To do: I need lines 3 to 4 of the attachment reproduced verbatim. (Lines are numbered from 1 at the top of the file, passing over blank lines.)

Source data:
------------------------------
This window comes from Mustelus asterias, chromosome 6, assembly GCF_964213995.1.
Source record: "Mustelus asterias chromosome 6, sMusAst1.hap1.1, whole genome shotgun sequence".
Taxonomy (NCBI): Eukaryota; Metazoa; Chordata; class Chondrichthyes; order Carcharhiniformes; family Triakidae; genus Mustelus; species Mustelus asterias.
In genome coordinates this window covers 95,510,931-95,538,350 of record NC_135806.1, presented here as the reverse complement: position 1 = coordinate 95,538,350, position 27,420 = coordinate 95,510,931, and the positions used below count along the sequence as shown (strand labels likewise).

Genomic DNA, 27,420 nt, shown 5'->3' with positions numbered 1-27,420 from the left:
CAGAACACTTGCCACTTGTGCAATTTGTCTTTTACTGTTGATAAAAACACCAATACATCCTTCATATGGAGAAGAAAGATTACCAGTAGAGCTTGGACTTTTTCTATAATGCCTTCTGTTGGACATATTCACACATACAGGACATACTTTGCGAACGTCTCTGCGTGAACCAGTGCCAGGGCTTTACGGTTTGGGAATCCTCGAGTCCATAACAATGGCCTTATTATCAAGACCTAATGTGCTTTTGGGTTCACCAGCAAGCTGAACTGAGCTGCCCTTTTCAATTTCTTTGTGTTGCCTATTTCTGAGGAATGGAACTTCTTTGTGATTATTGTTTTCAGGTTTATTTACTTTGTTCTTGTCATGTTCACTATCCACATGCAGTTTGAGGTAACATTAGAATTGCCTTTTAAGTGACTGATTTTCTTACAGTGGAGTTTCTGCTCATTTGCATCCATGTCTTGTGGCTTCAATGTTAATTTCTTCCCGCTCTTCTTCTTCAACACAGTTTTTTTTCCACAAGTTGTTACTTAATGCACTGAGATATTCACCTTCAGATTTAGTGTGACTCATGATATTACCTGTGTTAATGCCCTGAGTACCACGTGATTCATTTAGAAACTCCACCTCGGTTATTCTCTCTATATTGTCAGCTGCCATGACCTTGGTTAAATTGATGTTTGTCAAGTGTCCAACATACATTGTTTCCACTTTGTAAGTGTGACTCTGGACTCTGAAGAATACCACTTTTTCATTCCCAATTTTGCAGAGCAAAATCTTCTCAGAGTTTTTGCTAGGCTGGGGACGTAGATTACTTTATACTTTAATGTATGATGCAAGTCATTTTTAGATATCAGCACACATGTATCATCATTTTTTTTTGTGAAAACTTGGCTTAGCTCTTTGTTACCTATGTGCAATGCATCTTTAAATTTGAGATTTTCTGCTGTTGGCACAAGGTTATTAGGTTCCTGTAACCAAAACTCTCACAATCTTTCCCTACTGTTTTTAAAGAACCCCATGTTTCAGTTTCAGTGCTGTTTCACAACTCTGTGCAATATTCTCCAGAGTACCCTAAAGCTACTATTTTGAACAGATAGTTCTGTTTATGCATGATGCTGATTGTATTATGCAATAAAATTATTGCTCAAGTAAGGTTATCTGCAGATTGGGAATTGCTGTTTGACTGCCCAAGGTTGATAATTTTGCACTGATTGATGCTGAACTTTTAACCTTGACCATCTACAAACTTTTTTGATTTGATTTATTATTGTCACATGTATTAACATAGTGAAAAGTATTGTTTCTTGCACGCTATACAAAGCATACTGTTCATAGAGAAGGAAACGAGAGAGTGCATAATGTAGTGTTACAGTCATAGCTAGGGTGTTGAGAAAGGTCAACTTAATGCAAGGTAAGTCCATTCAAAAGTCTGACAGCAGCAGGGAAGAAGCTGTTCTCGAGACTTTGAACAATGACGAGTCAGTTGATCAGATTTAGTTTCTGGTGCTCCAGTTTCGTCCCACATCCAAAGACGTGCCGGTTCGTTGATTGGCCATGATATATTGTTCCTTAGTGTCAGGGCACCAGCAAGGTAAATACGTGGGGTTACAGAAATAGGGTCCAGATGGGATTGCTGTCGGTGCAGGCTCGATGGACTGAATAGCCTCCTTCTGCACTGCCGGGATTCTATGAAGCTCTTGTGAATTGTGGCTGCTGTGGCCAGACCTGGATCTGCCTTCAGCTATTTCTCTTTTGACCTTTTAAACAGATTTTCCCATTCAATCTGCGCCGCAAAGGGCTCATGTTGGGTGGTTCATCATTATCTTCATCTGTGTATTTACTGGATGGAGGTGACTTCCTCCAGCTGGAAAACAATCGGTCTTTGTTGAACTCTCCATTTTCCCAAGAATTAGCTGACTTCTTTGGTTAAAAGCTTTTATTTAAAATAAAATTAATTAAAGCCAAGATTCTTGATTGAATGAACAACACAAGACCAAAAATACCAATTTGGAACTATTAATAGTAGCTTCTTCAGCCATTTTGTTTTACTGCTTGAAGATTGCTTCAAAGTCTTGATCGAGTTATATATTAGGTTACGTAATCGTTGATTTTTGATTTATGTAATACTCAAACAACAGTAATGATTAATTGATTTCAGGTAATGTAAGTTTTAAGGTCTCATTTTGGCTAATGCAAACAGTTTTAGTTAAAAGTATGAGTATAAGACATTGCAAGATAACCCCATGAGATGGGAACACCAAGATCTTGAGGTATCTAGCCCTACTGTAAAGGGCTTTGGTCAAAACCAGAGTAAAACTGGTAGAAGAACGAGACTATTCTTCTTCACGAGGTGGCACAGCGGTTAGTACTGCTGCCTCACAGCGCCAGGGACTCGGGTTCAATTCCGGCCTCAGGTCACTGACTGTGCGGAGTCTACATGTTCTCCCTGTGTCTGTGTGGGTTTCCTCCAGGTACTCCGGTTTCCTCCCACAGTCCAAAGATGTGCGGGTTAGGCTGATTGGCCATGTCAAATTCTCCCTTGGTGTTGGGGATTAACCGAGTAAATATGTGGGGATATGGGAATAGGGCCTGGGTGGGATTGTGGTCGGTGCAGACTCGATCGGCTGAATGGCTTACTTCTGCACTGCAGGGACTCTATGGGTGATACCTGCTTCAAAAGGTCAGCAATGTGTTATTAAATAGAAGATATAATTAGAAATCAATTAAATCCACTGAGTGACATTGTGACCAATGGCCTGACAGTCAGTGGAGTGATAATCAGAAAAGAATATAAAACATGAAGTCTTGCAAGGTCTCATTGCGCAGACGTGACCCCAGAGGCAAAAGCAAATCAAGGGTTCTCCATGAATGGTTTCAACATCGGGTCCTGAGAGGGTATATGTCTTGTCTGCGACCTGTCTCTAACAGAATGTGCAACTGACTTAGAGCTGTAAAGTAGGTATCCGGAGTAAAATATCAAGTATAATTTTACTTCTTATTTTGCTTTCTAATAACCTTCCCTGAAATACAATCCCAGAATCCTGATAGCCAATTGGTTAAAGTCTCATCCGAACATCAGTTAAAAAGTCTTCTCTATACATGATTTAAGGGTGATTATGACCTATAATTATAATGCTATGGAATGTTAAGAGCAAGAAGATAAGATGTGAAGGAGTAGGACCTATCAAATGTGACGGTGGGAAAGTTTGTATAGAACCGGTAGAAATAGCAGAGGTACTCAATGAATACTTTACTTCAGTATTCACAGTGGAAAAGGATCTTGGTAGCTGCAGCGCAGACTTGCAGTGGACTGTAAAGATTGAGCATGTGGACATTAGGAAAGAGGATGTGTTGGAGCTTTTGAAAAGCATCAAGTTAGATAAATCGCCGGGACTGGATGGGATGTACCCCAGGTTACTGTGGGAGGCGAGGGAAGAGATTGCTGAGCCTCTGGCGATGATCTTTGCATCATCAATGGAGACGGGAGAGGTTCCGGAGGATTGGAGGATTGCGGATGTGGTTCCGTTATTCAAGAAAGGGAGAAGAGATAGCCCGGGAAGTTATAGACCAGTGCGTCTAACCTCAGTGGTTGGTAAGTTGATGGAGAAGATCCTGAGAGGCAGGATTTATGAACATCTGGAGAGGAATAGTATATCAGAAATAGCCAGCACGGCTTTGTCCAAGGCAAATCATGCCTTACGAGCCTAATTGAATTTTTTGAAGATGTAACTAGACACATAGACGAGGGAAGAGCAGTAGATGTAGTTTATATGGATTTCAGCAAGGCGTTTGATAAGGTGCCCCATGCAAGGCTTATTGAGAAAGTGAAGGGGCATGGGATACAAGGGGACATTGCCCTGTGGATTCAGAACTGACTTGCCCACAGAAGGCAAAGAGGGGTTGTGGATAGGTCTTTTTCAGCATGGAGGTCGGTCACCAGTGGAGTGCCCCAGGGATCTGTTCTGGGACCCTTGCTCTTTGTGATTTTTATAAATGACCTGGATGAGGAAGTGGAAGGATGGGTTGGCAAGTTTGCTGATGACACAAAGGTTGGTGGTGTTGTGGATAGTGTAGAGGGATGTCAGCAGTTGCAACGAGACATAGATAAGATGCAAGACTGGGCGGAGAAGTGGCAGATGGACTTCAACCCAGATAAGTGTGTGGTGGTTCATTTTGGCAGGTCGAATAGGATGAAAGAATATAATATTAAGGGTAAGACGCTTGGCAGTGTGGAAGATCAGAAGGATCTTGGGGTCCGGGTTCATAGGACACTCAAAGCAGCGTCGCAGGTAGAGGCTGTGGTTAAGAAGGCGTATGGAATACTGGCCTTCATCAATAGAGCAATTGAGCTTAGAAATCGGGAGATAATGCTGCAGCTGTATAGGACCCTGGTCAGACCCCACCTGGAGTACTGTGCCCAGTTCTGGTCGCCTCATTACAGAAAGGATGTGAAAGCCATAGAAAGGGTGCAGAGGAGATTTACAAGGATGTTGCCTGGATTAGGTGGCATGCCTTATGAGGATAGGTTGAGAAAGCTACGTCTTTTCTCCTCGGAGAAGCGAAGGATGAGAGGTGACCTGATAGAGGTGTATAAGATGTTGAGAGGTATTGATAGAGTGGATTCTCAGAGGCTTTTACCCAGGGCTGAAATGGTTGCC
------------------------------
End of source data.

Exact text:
Taxonomy (NCBI): Eukaryota; Metazoa; Chordata; class Chondrichthyes; order Carcharhiniformes; family Triakidae; genus Mustelus; species Mustelus asterias.
In genome coordinates this window covers 95,510,931-95,538,350 of record NC_135806.1, presented here as the reverse complement: position 1 = coordinate 95,538,350, position 27,420 = coordinate 95,510,931, and the positions used below count along the sequence as shown (strand labels likewise).